The resulting virtual environments provide users with direct manipulation and interaction with multisensory stimulation. This flexibility enables a broader range of users (e.g., varying ages, skill levels, and languages). This blurring of the user interface, where the keyboard and mouse disappear completely, was once a costly endeavor; for example, three-dimensional depth mapping technologies ranged from $10,000 to $15,000. But Microsoft has been active with gesture-controlled interfaces that convert motion into on-screen action and control, and today their Kinect hardware package for Xbox 360 costs about $110.

Kinect operates by projecting an infrared laser pattern onto nearby objects. A dedicated infrared sensor identifies the laser position and determines the distance for each pixel. The corresponding information is then mapped to an image from a standard RGB camera (i.e., a camera that uses the red, green, blue additive color model), resulting in an RGB-D image where each pixel has a color and a distance (the D stands for "depth"). One can then use the image to map out body positions, gestures, and motion. Coupling body, face, and motion recognition with a multiarray microphone enables a complete virtual interface like none ever experienced outside of a laboratory.

Our analysis examined open-source publishing trends in the research and development of new tracking capabilities in recent decades. We discovered that more than 75% of the global research has been focused on body- and hand-tracking topics. Eye-tracking research represents most of the remaining research. Gesture recognition will also play a critical role in interface design, since it is a critical link between conceptualizing thought and linguistic expression.

The dominant force driving change in the area of virtual computer controls will be the demand for tracking technologies that convert human motion into computer responses.

For the near term, we can expect to see rapid expansion of Microsoft's Kinect platform. This inexpensive platform will encourage professionals, academic communities, and do-it-yourselfers to develop innovative applications limited only by the imagination. Additionally, transforming the current stationary hardware onto a mobile device will be an active area of development. In the longer term, as the technologies of gesture-, body-, and eye-tracking advance and as the resolution capabilities increase alongside machine learning, we can expect to see signs of affective human-computer interactions. For example, the ability to develop machine-level recognition of facial expressions combined with emotion signatures via audio would enable a progression toward affective interfaces.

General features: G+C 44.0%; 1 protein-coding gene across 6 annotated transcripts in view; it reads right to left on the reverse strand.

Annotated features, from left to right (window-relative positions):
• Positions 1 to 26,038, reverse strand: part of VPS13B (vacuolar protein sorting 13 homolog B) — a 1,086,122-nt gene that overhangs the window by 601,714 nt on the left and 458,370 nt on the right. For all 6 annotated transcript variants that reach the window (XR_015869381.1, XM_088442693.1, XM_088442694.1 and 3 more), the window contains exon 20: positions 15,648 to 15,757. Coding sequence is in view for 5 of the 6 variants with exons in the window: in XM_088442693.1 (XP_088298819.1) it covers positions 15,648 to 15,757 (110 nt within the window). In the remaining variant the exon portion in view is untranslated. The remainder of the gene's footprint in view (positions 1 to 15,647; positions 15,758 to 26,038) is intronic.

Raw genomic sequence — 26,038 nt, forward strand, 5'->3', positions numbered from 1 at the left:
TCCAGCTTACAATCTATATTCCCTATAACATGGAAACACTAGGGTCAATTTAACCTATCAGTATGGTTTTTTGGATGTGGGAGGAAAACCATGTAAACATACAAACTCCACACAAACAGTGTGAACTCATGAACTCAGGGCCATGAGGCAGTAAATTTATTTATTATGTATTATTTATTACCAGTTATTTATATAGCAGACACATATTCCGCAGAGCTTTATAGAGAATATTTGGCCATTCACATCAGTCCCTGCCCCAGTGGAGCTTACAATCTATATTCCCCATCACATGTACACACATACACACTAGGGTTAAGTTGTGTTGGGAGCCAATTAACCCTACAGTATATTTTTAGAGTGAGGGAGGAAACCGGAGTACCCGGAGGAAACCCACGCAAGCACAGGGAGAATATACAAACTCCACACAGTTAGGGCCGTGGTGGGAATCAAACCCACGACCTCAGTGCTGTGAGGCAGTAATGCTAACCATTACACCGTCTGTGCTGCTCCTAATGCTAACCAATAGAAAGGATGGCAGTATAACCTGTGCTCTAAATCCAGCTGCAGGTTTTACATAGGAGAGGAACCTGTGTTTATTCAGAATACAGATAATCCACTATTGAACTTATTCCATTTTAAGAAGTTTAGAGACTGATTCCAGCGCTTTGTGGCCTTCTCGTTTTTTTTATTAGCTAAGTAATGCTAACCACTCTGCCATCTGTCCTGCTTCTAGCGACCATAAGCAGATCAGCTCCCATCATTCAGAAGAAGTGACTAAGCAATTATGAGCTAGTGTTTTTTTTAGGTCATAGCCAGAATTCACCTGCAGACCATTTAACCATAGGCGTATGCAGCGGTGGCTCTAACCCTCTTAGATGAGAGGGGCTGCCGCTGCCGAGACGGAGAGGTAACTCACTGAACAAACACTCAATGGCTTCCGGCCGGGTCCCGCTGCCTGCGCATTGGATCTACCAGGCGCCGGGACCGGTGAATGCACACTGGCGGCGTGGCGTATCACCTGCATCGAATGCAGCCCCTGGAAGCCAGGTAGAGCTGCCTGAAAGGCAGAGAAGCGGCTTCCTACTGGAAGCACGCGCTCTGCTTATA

Thin batteries

Our final area of interest is thin batteries. Our findings indicate that these batteries will become the power sources for the next generation of user interfaces. Today's batteries function by chemical storage. They are reliable but limited by packaging and energy density constraints; as the batteries shrink, their energy density falls. To meet the need for very small batteries to power future interfaces, new methods for thin battery manufacture are starting to appear. These methods fall into two categories: printed and sputtered. Printed batteries can be integrated on paper and flexible surfaces. Sputtered batteries are often deposited on rigid surfaces. Sputtered batteries are processed at high temperatures (i.e., greater than 500°C), thus offering manufacturing integration possibilities such as lamination with significantly reduced thicknesses.

We searched the literature for both printed and thin batteries. Our search identified research in these areas:

  1. Printable lithium and other batteries based on liquid electrolytes,
  2. Microbatteries based on microelectromechanical systems and thin film integration,
  3. Sputtered batteries based on various chemistries, and
  4. Solid electrolyte batteries using established chemistries like lithium phosphate.

A number of commercial suppliers of these batteries already exist, but because of the current economic environment, most are not investing in research and development. Rather, they are supplying products for specialized "gimmicky" markets like greeting cards, toys, cosmetic patches, and other novelties.

The near-term strategy for most manufacturers and researchers in thin batteries will be to improve energy densities and performance in an incremental and stepwise manner. For the mid-term, efforts will address considerations for rate engineering—for example, the design of very high continuous or pulsed current densities. In the far-term, packaging innovations are expected to reduce dimensions. Packageless devices may even be possible with the emergence of anode/cathode chemistries that are stable in air (e.g., lithium titanate and lithium iron phosphate). Studies have shown that theoretical capacities of about 88% are possible; however, systems to date are limited by low voltage potentials and several processing restrictions. The ability to deposit batteries on demand regardless of location is an extremely attractive prospect, but significant hurdles need to be overcome in basic science research and development before that can happen.